Erdogan rallies Turks against unprecedented wave of terrorism
ISTANBUL (Turkey) - President Recep Tayyip Erdogan on Monday urged Turks to stand tall against "one of the biggest waves of terrorism" in their history, as police hunt three alleged jihadists suspected of planning further suicide attacks.
In a combative speech in Istanbul Erdogan drew on the "grandeur of the Ottoman Empire" in promising to crush the Islamic State radicals and Kurdish rebels behind a string of bombings that have killed over 200 people since July.
"We will hit these terrorist organisations as hard as possible," Erdogan said, two days after a suspected ISIS bomber blew himself up on a famous shopping street in Istanbul, killing four foreigners and injuring dozens.
"We will... quickly overcome them," he pledged.
His remarks came as police hunted for three suspected members of a Turkish ISIS cell suspected of planning further attacks in public places in Istanbul and other cities, Dogan news agency reported. Photographs of the three were published in the Turkish media.
Hurriyet daily cited intelligence sources as saying a group of extremists, taking their cue from the Paris attacks, had been planning to blow themselves up among supporters at an Istanbul football derby on Sunday between arch-rivals Galatasaray and Fenerbahce.
Istanbul's governor postponed the game two hours before kickoff, citing intelligence pointing to a "serious" threat.
One of the men sought by police, Savas Yildiz, was initially suspected of being the perpetrator of Saturday's blast on Istiklal Caddesi, a famous two-kilometre (1.2-mile) pedestrian shopping street that is usually thronged with shoppers and strollers.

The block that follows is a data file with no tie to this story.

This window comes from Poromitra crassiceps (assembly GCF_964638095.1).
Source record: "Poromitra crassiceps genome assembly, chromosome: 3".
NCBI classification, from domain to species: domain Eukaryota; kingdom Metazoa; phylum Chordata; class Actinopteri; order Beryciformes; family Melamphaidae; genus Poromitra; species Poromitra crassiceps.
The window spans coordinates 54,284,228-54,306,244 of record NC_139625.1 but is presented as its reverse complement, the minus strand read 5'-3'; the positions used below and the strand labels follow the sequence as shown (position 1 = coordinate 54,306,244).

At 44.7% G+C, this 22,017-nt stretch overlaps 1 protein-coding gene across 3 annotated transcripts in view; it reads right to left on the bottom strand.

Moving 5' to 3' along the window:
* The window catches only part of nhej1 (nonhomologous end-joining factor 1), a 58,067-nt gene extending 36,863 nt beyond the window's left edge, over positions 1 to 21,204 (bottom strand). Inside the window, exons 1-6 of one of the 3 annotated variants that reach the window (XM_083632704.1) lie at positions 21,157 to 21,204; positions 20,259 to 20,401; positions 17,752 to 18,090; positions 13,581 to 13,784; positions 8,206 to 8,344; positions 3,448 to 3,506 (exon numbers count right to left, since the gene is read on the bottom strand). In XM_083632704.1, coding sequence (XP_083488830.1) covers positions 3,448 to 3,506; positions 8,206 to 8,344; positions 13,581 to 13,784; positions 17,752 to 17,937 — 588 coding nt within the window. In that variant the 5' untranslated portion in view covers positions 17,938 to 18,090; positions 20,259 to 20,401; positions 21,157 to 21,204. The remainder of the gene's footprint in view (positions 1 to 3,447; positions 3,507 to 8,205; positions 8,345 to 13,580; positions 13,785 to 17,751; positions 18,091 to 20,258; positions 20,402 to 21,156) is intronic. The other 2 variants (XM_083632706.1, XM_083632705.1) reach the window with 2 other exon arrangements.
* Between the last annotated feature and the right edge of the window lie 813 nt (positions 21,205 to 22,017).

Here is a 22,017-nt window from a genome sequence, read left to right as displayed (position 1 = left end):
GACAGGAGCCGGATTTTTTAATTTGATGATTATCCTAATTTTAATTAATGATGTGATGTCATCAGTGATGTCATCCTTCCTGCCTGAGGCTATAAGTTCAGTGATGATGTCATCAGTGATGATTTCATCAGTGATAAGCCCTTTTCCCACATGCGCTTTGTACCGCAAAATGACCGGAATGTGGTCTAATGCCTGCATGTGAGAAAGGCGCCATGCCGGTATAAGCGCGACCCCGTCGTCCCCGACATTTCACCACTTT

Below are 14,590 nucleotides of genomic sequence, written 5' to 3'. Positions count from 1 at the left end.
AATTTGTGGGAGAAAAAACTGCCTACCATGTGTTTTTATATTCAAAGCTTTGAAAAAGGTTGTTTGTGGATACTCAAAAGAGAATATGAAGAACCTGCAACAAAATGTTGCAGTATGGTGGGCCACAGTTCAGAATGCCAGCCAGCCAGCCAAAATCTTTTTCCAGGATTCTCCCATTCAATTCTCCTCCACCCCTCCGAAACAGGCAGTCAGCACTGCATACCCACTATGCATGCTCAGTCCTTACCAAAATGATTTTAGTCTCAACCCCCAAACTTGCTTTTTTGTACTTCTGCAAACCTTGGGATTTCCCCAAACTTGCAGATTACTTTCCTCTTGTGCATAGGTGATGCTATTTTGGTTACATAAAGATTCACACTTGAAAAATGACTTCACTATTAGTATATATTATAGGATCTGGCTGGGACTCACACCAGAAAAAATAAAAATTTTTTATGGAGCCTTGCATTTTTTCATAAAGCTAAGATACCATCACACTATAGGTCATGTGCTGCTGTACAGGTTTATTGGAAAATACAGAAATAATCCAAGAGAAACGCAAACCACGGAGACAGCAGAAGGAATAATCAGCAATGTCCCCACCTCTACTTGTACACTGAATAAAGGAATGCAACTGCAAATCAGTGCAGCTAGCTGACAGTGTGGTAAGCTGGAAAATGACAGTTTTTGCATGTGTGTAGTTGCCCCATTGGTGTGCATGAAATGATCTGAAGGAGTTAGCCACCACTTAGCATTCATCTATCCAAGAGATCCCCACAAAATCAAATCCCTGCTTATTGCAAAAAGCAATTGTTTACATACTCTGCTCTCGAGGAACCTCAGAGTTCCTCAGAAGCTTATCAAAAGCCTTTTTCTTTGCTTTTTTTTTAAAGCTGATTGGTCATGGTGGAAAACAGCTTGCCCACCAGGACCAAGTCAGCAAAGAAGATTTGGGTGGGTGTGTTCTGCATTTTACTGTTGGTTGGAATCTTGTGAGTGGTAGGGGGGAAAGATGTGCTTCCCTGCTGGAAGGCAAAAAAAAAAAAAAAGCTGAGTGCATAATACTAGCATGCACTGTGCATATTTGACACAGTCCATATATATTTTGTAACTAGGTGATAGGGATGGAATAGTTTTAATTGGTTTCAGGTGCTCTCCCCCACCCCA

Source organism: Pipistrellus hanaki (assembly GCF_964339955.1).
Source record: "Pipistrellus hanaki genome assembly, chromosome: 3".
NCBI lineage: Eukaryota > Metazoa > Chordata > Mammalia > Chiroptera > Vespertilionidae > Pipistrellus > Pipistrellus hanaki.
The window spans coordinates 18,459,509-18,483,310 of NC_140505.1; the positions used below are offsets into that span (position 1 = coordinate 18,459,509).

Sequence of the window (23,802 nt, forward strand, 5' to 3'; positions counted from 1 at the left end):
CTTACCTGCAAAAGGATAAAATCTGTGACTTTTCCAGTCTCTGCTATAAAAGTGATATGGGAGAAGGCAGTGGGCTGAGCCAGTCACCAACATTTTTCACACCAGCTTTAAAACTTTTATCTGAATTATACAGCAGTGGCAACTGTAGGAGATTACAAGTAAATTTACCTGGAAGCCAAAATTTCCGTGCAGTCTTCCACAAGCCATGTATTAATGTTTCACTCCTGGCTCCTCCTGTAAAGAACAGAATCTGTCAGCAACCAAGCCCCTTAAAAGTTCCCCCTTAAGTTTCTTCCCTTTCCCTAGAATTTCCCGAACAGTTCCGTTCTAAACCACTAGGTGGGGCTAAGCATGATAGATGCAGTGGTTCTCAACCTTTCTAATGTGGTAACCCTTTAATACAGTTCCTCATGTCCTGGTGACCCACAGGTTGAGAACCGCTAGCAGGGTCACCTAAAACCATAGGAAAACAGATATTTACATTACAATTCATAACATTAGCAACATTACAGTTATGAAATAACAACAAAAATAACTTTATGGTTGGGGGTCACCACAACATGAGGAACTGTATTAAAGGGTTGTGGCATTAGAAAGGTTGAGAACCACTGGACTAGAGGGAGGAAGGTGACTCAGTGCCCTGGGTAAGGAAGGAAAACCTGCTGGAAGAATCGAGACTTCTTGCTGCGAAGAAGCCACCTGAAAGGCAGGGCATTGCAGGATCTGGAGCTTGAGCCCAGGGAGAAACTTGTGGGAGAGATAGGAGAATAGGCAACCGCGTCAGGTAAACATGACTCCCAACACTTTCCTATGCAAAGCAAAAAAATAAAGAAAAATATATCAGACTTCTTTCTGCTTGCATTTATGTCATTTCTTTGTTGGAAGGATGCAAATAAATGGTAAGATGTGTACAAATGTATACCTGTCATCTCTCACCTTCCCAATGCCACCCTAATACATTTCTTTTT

Interior Minister Efkan Ala later named Mehmet Ozturk as the perpetrator and said he was "linked to the terrorist organisation Daesh" -- an Arabic term for ISIS.
Three Israelis and one Iranian were killed in the attack, which injured 39 people, most of them foreign tourists. Four people were still in critical condition on Monday.
ISIS has been blamed for four of the last six bombings, including Turkey's worst-ever attack, which killed 103 people at a peace rally in the capital Ankara in October, as well as another suicide bombing outside Istanbul's Blue Mosque in January that killed 12 German tourists.
The other two attacks, which killed a total of 65 people in Ankara, were claimed by a radical offshoot of the outlawed Kurdistan Workers Party (PKK), against whom the Turkish military is waging a bloody campaign.
Erdogan has been accused of devoting far more resources to the fight against the PKK than to combatting IS, and has also come under fire for muzzling academics, journalists and activists who question his policies.
"We're not fighting democracy but terrorism, we're not fighting human rights but terrorists," said Turkey's strongman leader, who has called for academics, journalists and activists who criticise the military's actions to be prosecuted as "terrorist accomplices".
He again upbraided Europe for allowing pro-PKK activists set up a tent outside EU buildings in Brussels during last week's EU-Turkey summit on migration.
"How can the EU, which considers this (PKK) a terrorist organisation, tolerate such a situation?" Erdogan thundered.
"Where's the sincerity?" he asked, accusing the EU -- which has criticised Turkey's worsening rights record -- of "hypocrisy".
His speech coincided with celebrations to mark Kurdish New Year that were restricted in several cities over fears of violence.
Around 50,000 gathered to mark the Nevruz holiday in the southeastern city of Diyarbakir, Turkey's biggest Kurdish majority city, which has been under a military lockdown for most of the past three months.
The turnout was markedly down on previous such gatherings in the city, reflecting a sense of weariness among the population after months of curfews and street battles between the security forces and young PKK members, a journalist in Diyarbakir reported.
Hundreds of rebels, security force members and civilians have been killed since a truce between the state and the PKK fell apart in July, reigniting a three-decade-long conflict that has killed some 40,000 people.
"What I want from Nevruz is peace," Mehmet Bilmez said.
"I want this war to stop as soon as possible."